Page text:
Freud may be out of fashion, but he shouldn’t be boring. Freud (Viggo Mortensen) and Jung (Michael Fassbender) and their patient who became a brainy disciple and colleague, Sabina Spielrein (Keira Knightley), trade analytic ideas and furtive, sado-masochistic feelings. Knightley bravely uses her beauty, even jutting out her jaw a few times like Billy Bob Thornton in <em>Sling Blade. </em>But she never finds leverage, and the film seems more like a footnoted thesis than a triangle of destiny. John Huston made the once-bold therapies more risky and challenging in Freud, partly by tormenting Montgomery Clift.
Because Keira Knightley is so beautiful, many fans want her to appear beautifully. She puts that beauty at risk in her performance as Sabina Spielrein in A Dangerous Method. Tense as a trap, she contorts her body, even juts her lower jaw somewhat like Billy Bob Thornton in Sling Blade. The English actress uses a rather American accent, though Sabina was a Russian Jew fluent in German. Virginal, love-hate fears about her cruel, domineering father caused hysteria, and then she met Dr. Carl Jung (Michael Fassbender), a rising disciple of Dr. Sigmund Freud (Viggo Mortensen).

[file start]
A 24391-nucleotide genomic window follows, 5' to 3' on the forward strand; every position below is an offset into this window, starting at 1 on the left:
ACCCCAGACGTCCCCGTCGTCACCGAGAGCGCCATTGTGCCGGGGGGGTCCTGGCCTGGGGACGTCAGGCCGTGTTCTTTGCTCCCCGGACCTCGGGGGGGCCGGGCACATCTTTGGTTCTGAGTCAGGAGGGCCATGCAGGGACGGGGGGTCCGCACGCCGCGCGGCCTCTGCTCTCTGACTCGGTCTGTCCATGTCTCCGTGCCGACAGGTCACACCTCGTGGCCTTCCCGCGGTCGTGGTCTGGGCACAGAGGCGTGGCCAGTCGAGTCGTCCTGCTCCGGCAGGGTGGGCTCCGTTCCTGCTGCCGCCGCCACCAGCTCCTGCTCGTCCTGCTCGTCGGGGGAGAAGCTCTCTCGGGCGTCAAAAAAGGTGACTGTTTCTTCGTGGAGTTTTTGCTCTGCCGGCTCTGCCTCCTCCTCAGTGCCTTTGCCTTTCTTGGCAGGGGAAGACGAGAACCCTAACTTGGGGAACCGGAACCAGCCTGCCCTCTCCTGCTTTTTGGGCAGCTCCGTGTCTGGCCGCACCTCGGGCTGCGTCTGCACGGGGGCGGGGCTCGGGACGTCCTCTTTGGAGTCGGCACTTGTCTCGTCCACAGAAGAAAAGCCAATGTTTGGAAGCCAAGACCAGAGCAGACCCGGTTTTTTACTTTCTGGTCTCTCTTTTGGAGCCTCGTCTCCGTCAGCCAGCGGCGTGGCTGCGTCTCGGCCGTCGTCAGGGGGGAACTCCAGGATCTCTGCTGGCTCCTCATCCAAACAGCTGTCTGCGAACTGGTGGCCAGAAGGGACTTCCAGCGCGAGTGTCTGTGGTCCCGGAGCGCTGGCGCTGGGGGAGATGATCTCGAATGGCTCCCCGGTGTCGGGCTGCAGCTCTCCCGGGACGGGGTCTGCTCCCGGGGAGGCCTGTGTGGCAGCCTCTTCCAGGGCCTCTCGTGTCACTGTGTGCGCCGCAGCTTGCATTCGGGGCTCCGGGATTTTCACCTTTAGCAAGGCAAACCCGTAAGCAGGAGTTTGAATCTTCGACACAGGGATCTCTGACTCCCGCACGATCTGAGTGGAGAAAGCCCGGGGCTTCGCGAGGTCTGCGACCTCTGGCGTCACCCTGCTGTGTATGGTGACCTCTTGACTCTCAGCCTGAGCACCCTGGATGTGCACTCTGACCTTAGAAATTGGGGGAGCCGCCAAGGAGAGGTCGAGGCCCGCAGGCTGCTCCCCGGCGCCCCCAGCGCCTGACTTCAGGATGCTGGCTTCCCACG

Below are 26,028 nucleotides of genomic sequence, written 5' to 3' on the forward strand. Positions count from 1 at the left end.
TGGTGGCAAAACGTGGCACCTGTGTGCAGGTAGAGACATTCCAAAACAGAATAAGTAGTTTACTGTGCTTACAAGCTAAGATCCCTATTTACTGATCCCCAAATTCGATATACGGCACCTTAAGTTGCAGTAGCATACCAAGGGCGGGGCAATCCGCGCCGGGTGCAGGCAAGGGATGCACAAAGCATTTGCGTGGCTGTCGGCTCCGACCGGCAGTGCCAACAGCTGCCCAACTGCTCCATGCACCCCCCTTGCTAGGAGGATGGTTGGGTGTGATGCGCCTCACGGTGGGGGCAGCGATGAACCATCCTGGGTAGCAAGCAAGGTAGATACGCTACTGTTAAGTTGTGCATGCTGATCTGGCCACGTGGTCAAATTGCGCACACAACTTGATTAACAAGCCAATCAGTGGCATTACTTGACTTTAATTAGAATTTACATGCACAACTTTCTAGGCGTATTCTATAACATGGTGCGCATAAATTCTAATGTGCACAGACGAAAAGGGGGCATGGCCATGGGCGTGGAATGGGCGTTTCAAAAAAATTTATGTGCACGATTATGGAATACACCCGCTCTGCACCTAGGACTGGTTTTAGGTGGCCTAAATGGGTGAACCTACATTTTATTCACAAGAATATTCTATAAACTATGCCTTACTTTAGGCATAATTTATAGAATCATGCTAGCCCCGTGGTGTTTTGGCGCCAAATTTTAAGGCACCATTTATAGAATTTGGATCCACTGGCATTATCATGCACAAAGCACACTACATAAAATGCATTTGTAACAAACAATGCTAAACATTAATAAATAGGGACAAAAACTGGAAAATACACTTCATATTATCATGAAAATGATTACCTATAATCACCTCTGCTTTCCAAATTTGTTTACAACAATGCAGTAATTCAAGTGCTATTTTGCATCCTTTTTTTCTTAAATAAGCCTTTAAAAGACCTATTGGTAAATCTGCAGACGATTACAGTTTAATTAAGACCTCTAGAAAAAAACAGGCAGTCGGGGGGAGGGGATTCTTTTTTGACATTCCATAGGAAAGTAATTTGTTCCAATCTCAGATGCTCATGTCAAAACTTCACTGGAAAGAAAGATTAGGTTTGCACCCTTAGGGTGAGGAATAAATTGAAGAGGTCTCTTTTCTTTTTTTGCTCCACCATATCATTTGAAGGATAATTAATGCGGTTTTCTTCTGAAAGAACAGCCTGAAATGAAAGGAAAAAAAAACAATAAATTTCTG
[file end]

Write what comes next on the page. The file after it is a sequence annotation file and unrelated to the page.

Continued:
This makes the prim, Swiss, married Jung a little nuts. Soon he and Sabina are violating the stern protocols of classical psychoanalysis by having an affair that features sado-masochism. Freud, acted like a Jewish pope by Mortensen (with, yep, a phallic cigar), is more distantly entangled. He nudges along Sabina’s therapy while enjoying the gossip. In a fine tangle of irony, Jung’s sweet wife (Sarah Gadon) will eventually ask the improved, now deeply Freudian Sabina to analyze her guilty husband. Occurring from 1904 to 1913, the story seems timid, as if scared of an obscure scandal now a century old.
The old truisms apply: Freud as the magisterial father figure and stern rationalist, with Jung as the rebel son, not Jewish but instinctively mystical. We also get a sense that Spielrein generated important ideas (she was later, in the wartime Soviet Union, a victim of Hitler). Though handsomely made, this is David Cronenberg’s most sedate, passive movie. While not supine on a couch, it is often listless. John Huston churned up more panic and drama with Freud (1962), in part because star Montgomery Clift felt cornered by Huston’s scorn for Clift’s “weakness” (homosexuality). Though Freud is out of fashion now, he shouldn’t be boring.
Reviewed in the movie capsules: Alvin & the Chipmunks: Chipwrecked, The Girl with the Dragon Tattoo, Mission: Impossible — Ghost Protocol.